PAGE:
These questions point to a still more fundamental deficiency with current theory arising from the fact that it views economy in isolation from the society of which it is a part. At any point in time society taps only a tiny portion of its creative potential. Society evolves by developing new ideas, organizations, systems, needs and ways of life. Economic growth arises as a natural result of social development and social evolution. Society is a field for interaction between people. Social potential is created by forging new and more effective ways for people to interact. Four social institutions — language, roads, cities and money — formed the basis for the evolution of civilization over thousands of years. Today our capacity for constructive interaction has multiplied a thousand-fold, yet we have only begun to understand how to utilize that greater potential.

The strategies discussed above barely scratch the surface of the potential, much of which is too intangible to quantify but nonetheless very real and powerful. Can we truly assess the social potential created by the fact that 1.7 billion human beings are now connected over the Internet in a single social system that has the potential to deliver world-class education to everyone, or that 350 million of them participate in a single social networking system, Facebook? We need only imagine the constraints we would face if only 5 or 10% of humanity were accessible by roads, mail services or airlines. Imagine the difficulties we would encounter if the world today lacked English as a common language for communication or if it lacked a mechanism for converting money from one national currency into another. We have hardly begun to fathom the social potential generated by linking a very large portion of humanity to a single system for communication, commerce, education, employment, entertainment and other social interactions.6 A more comprehensive and integrated social theory of employment will provide the essential foundation for more comprehensive and effective practices. It is necessary to examine existing perspectives and seek to evolve a more inclusive theoretical framework that more effectively harnesses unutilized social potential to fulfill unmet social needs.

4. Available Tools for Full Employment

The GEC has explored a number of promising strategies that can be adopted individually or in combination to achieve full employment. Each of these strategies needs to be carefully evaluated to document their feasibility for application under a range of different economic conditions and in order to develop a set of best practices applicable at different levels in different parts of the world.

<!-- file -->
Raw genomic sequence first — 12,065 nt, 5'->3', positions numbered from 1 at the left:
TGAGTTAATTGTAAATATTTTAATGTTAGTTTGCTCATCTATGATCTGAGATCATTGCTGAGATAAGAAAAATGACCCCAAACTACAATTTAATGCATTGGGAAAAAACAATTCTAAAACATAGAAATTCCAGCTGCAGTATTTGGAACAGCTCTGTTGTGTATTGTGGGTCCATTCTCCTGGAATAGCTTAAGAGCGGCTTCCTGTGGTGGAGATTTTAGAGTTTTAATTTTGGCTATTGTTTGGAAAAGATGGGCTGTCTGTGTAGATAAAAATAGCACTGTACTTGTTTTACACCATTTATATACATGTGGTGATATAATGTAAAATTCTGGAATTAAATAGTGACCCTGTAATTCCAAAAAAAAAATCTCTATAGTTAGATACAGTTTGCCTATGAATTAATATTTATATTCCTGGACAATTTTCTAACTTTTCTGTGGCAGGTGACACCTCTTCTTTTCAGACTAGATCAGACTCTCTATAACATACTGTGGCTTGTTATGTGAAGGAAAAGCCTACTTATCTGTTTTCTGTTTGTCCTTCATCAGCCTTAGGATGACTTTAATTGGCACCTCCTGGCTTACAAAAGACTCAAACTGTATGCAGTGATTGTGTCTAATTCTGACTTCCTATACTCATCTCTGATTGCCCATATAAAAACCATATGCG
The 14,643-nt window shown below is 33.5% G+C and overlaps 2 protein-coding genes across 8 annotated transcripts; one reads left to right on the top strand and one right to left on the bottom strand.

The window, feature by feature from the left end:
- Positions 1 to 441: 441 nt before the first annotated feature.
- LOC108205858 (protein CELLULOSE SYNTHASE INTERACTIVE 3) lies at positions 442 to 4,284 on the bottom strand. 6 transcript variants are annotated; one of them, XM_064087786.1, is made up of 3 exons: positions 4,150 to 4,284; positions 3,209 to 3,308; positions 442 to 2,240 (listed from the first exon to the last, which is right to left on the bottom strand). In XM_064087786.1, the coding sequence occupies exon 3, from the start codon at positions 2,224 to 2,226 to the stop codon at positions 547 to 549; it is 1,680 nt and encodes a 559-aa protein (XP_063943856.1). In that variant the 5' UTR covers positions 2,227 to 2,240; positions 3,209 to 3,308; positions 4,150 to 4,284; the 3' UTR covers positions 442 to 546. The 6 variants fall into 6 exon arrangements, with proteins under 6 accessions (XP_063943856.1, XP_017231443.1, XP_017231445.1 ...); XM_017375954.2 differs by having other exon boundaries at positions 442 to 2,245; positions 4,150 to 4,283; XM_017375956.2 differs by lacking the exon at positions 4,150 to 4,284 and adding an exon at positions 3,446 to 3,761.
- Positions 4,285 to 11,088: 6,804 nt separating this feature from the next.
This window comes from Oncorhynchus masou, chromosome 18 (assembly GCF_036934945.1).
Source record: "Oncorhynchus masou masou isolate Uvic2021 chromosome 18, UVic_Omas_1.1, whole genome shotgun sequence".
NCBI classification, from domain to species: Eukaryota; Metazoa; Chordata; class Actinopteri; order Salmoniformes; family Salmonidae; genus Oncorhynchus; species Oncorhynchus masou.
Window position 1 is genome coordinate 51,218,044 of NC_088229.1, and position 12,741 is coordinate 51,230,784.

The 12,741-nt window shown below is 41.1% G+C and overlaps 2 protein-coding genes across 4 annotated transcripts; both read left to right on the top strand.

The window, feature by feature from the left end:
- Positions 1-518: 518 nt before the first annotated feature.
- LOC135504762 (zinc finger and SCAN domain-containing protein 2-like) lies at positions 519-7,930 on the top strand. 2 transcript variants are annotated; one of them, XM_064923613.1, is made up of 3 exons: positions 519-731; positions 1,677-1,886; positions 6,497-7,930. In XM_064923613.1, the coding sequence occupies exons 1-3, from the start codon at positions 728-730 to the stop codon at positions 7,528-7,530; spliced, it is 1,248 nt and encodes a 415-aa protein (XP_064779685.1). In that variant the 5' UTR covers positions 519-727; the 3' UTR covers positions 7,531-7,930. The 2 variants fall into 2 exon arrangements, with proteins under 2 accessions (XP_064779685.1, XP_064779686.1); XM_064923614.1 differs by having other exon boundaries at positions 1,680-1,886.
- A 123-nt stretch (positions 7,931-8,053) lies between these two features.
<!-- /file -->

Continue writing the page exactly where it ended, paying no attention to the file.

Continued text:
4.1 Job Guarantee Programs

Job guarantee programs range from the temporary Jefes project operated by Argentina to India’s National Rural Employment Guarantee Scheme which presently guarantees 100 days of employment per year to more than 45 million families. Randall Wray and Rania Antonopolous presented compelling evidence to show that government-sponsored employment guarantee programs of this type are a viable option for addressing unemployment in a wide range of developed and developing countries.7,8  Wray also observed that the social costs of high unemployment in terms of loss of human capital, poverty, social isolation, crime, regional deterioration, health issues, family breakdown, school dropouts, social, political and economic instability, violence, ethnic hostility, and even terrorism far outweigh the cost of public jobs programs capable of generating full employment.

4.2 Complementary Currencies

At the height of the Great Depression, an experimental currency introduced in the town of Woergl, Austria wiped out 30% local unemployment in a short time. Today more than 2500 complementary or local currencies are being utilized by communities, NGOs and corporates around the world to compensate for the inadequacies of national money systems, often with remarkable effectiveness. As we write a plethora of non-national money systems are also gaining currency on the Internet. Yet, mainstream economic theory does not adequately account for the capacity of these supplementary systems to harness unutilized resources to provide for unmet social needs. Nor does it help us assess the ultimate potential for creating innovative monetary systems. Bernard Lietaer has described a variety of innovative currency programs that can be adopted by countries, states, regions, municipal governments, companies or NGOs to effectively supplement that role of national currencies.9 The GEC recommended a full examination of these programs to identify those best suited for widespread implementation at different levels and under different economic conditions.

4.3 Technological Innovation